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Re: Bug#30739: When a tiny part of a package uses non-free libraries

Peter S Galbraith <GalbraithP@dfo-mpo.gc.ca> writes:

> As a user, I would expect that _all_ dependencies be listed as such.
> A _depends_ does not become a _suggests_ because it it's a small part
> of the package that _depends_ on non-free.

Then what is the purpose of the "Suggests" tag?  Why should we have
multiple levels of dependency?  By what you suggest, all we need is
"Depends" and "Pre-Depends" because no dependency should ever be as
trivial as "Recommends" or "Suggests."

First consider this question: what is a package?

A package is a collection of files that all work together to provide
some service or feature to the system.  Like virtually everything else
in computer science or engineering, it is a compromise.  We could use
a system to track each file and arrange dependencies on a per-file
basis, but such a system would be unwieldy, to say the least.  We also
could use a system that divides the operating system into a few broad
categories, much like our sections, with each category being a package.
Such a system, however, would not be as flexible for choosing exactly
what software is installed and would not be as easy to use for upgrades
as new versions of the upstream sources are released.

The way Debian is set up, each package has a purpose.  When I install
the pcmcia-cs package, I expect it to meet its advertised purpose, that
is, to allow my system to access its PCMCIA cards.

Now ask yourself: why does Debian have three levels of dependency and
what do they mean?

Debian has three levels of dependency because different parts of the
package (the individual files) are more or less important to meeting
the package's primary purpose.  Thus, items marked "Depends" are
absolutely essential for the package to fulfill its purpose; it cannot
do what it needs to do without these additional packages.  Items marked
"Recommends" are required for the package to meet its purpose, but some
sort of reduced functionality is possible without them.  Therefore,
dpkg can install (without a manual override) a package when some of its
recommended packages (i.e., listed under "Recommends") are missing.

And what about "Suggests?"  Is it some sort of fancy, automated package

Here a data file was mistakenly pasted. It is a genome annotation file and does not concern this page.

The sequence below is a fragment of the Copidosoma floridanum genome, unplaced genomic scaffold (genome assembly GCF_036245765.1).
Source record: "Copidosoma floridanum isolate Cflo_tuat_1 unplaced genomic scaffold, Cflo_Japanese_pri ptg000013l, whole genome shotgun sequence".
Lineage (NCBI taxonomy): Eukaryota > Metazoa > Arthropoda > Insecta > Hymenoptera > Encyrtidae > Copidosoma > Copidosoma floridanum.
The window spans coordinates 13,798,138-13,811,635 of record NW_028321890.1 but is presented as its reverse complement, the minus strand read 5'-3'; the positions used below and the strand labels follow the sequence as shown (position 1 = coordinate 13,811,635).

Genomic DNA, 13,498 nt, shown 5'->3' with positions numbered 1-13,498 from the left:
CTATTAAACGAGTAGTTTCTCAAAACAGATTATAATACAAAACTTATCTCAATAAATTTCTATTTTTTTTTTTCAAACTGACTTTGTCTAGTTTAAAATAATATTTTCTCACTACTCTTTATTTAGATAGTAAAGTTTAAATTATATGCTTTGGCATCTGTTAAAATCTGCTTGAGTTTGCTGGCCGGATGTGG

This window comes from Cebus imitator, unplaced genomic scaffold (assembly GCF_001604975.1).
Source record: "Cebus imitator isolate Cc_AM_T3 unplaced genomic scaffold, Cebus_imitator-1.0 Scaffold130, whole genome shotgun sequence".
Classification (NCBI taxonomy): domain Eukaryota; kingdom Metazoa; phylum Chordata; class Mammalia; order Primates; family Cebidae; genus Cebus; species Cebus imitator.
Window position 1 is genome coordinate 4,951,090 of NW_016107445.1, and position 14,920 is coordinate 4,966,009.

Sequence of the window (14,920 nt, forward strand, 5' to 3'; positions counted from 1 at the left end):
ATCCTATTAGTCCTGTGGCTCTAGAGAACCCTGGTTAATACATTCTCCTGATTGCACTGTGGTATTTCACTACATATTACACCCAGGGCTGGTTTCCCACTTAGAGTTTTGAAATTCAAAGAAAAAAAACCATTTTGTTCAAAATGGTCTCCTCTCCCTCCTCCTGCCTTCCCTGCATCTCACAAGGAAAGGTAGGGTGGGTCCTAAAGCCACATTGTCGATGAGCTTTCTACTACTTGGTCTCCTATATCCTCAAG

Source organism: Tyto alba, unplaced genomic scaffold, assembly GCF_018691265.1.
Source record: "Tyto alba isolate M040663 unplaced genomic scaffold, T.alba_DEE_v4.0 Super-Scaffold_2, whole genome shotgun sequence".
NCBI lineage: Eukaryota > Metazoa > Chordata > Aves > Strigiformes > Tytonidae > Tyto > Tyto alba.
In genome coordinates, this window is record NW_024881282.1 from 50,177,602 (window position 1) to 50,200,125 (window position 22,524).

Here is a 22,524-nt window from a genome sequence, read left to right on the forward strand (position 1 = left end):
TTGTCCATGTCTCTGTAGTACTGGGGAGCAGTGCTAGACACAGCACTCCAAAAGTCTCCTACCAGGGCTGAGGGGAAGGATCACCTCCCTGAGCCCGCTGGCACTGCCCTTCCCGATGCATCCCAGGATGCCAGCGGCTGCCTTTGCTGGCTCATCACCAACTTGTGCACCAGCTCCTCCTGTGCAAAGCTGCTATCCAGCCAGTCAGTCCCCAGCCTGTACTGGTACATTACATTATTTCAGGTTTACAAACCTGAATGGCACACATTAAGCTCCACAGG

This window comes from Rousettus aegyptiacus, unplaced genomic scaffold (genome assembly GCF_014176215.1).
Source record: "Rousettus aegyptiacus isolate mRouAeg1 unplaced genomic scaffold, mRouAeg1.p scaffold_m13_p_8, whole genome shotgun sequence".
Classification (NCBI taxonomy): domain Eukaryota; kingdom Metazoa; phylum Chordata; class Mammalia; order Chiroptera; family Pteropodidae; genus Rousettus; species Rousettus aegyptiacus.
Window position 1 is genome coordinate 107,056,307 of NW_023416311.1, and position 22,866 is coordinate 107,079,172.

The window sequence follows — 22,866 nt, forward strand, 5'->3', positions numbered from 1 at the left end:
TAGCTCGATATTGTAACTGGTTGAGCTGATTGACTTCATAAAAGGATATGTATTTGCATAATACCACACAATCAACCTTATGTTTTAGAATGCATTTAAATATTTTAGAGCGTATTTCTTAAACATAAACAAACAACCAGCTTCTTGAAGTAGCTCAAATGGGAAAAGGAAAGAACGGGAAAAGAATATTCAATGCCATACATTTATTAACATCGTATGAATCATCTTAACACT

referral system?  (As in: "If you like this bit of software, try package
foo; it's really cool.")  Absolutely not!  (Although some package
maintainers seem to use it this way.)  The real meaning of "Suggests"
is the following: the package already fulfills its purpose, but EXTRA
functionality is possible if you install the packages listed here.

> However, it's true that we don't strictly list all dependencies
> which would make the contents of a package useful.  For example, We
> may include html docs without _depending_ on a web browser.  We may
> include an emacs mode and only _suggest_ emacs.

Considering what I have written above it is clear why we do this in
practice.  The documentation, be it in html, info, or roff format, is
irrelevant to the package's task of fulfilling its purpose.  Of course,
reading the documentation to know how to configure and operate the
software is assumed to be obvious and not deemed worthy of a dependency.

If a special emacs mode is included in the package (assuming that the
purpose of the package was not to provide this special mode), then this
additional component provides extra functionality.  It is not essential,
does not have to be used, and therefore scores emacs a "Suggests"

> But in this case, where it's about a binary, I'd argue you can't
> include even a small binary that depends on non-free withiout listing
> that dependency (which would put the whole thing into contrib).  The
> quick fix is to split the package.

See my other message in this thread for my arguments against unnecessary
package fragmentation.

To summarize and clarify, cardinfo comes from the same source as and
provides extra functionality to the rest of the pcmcia-cs package.
There is absolutely no reason to install cardinfo onto a system unless
the rest of the pcmcia-cs package is also there.  Furthermore cardinfo
is small, and the costs in overhead of splitting off all such small
"extra" programs outweighs any advantage provided by the split (see
my comments above about the packaging system being a compromise).
Therefore, I do not think that cardinfo is worthy of its own package.

> Sorry Brian, but that is my very humble opinion (even if I greatly
> appreciate your packaging of pcmcia-cs).  We should be adamant that
> `main' should be about _free_ software; cardinfo isn't.

Thank you.  It's always nice to be appreciated, but cardinfo is free.
Unfortunately, the xforms library is not.

What I have written here is my opinion and expresses my understanding
of how Debian's packaging system and dependencies work.  If I have
misinterpreted either, please explain my errors.


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